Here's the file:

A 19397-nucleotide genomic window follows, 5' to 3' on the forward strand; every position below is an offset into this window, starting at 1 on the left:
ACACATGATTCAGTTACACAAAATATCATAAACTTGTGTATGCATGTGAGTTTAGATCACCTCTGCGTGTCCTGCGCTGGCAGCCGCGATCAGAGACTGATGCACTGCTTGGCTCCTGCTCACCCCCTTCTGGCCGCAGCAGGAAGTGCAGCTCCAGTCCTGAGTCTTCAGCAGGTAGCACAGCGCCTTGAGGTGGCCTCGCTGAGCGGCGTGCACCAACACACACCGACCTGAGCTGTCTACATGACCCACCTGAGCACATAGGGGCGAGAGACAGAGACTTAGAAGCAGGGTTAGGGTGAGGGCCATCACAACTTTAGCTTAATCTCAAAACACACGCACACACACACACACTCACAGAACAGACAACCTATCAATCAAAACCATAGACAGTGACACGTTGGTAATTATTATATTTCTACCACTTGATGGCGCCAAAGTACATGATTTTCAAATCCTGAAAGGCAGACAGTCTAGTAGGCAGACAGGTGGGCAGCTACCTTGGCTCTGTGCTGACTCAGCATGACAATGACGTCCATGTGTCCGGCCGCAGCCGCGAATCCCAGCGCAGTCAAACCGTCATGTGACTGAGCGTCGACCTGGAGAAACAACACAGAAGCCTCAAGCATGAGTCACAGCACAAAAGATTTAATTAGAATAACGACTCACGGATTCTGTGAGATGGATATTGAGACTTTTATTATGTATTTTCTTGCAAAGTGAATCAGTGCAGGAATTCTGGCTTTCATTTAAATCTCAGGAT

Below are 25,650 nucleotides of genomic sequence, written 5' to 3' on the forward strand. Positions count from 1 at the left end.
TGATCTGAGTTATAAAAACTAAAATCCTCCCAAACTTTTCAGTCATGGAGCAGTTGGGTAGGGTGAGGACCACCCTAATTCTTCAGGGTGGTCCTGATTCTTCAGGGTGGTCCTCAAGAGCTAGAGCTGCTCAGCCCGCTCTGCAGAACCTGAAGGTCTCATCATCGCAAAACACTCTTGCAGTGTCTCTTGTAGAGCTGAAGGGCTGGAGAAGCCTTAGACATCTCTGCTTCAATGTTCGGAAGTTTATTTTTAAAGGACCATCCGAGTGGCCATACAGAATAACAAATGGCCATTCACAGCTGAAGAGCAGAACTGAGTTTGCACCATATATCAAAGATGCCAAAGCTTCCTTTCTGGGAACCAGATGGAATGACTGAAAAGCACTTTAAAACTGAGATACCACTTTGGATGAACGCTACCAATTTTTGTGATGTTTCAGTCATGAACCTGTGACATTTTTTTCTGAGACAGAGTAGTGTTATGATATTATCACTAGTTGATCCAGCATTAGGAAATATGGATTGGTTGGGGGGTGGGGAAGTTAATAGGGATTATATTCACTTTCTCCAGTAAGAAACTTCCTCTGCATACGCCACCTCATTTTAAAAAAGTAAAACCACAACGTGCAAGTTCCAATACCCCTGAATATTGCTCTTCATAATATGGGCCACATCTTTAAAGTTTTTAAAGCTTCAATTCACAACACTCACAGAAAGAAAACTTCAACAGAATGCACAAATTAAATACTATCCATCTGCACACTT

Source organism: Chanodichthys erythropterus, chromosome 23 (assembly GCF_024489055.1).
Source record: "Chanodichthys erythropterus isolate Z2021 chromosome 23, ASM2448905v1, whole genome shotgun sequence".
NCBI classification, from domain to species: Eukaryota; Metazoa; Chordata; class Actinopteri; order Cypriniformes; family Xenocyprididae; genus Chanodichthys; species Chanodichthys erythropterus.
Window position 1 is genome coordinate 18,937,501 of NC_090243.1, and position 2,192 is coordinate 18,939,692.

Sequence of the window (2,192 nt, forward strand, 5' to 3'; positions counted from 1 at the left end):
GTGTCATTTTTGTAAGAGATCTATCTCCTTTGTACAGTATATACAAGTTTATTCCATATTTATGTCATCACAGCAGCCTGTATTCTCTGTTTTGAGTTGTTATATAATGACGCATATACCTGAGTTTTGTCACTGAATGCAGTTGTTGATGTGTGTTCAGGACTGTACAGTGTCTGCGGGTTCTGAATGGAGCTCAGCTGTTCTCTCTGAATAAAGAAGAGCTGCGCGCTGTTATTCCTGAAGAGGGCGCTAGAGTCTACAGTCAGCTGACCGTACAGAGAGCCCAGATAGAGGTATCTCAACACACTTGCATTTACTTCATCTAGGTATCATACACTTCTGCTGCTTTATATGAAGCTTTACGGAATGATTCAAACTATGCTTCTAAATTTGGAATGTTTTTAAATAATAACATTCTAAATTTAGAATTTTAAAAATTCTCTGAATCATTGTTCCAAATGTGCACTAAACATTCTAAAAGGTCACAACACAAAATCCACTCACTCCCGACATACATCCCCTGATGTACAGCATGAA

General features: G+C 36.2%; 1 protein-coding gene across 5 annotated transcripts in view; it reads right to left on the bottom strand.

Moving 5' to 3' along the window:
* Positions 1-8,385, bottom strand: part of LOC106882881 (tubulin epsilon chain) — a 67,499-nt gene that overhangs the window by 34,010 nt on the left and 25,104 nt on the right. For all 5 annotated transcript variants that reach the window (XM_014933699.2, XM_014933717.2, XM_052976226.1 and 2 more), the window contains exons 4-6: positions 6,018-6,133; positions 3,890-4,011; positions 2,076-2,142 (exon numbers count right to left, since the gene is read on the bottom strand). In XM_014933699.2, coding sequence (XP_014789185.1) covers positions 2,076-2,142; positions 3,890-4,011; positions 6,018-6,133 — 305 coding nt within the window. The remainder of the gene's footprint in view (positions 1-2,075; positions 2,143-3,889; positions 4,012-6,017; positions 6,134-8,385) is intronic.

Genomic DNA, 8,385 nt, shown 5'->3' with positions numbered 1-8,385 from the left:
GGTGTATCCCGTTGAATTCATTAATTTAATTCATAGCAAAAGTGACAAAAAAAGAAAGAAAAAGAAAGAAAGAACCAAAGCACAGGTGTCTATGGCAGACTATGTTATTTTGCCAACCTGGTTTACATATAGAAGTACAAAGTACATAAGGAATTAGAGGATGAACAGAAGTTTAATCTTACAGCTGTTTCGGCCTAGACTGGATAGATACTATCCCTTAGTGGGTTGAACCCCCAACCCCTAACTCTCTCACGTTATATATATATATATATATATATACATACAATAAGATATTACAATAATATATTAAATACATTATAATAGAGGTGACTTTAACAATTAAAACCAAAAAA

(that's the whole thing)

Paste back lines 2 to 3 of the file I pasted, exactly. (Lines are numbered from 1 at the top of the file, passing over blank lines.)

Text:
ACACATGATTCAGTTACACAAAATATCATAAACTTGTGTATGCATGTGAGTTTAGATCACCTCTGCGTGTCCTGCGCTGGCAGCCGCGATCAGAGACTGATGCACTGCTTGGCTCCTGCTCACCCCCTTCTGGCCGCAGCAGGAAGTGCAGCTCCAGTCCTGAGTCTTCAGCAGGTAGCACAGCGCCTTGAGGTGGCCTCGCTGAGCGGCGTGCACCAACACACACCGACCTGAGCTGTCTACATGACCCACCTGAGCACATAGGGGCGAGAGACAGAGACTTAGAAGCAGGGTTAGGGTGAGGGCCATCACAACTTTAGCTTAATCTCAAAACACACGCACACACACACACACTCACAGAACAGACAACCTATCAATCAAAACCATAGACAGTGACACGTTGGTAATTATTATATTTCTACCACTTGATGGCGCCAAAGTACATGATTTTCAAATCCTGAAAGGCAGACAGTCTAGTAGGCAGACAGGTGGGCAGCTACCTTGGCTCTGTGCTGACTCAGCATGACAATGACGTCCATGTGTCCGGCCGCAGCCGCGAATCCCAGCGCAGTCAAACCGTCATGTGACTGAGCGTCGACCTGGAGAAACAACACAGAAGCCTCAAGCATGAGTCACAGCACAAAAGATTTAATTAGAATAACGACTCACGGATTCTGTGAGATGGATATTGAGACTTTTATTATGTATTTTCTTGCAAAGTGAATCAGTGCAGGAATTCTGGCTTTCATTTAAATCTCAGGAT

Below are 25,650 nucleotides of genomic sequence, written 5' to 3' on the forward strand. Positions count from 1 at the left end.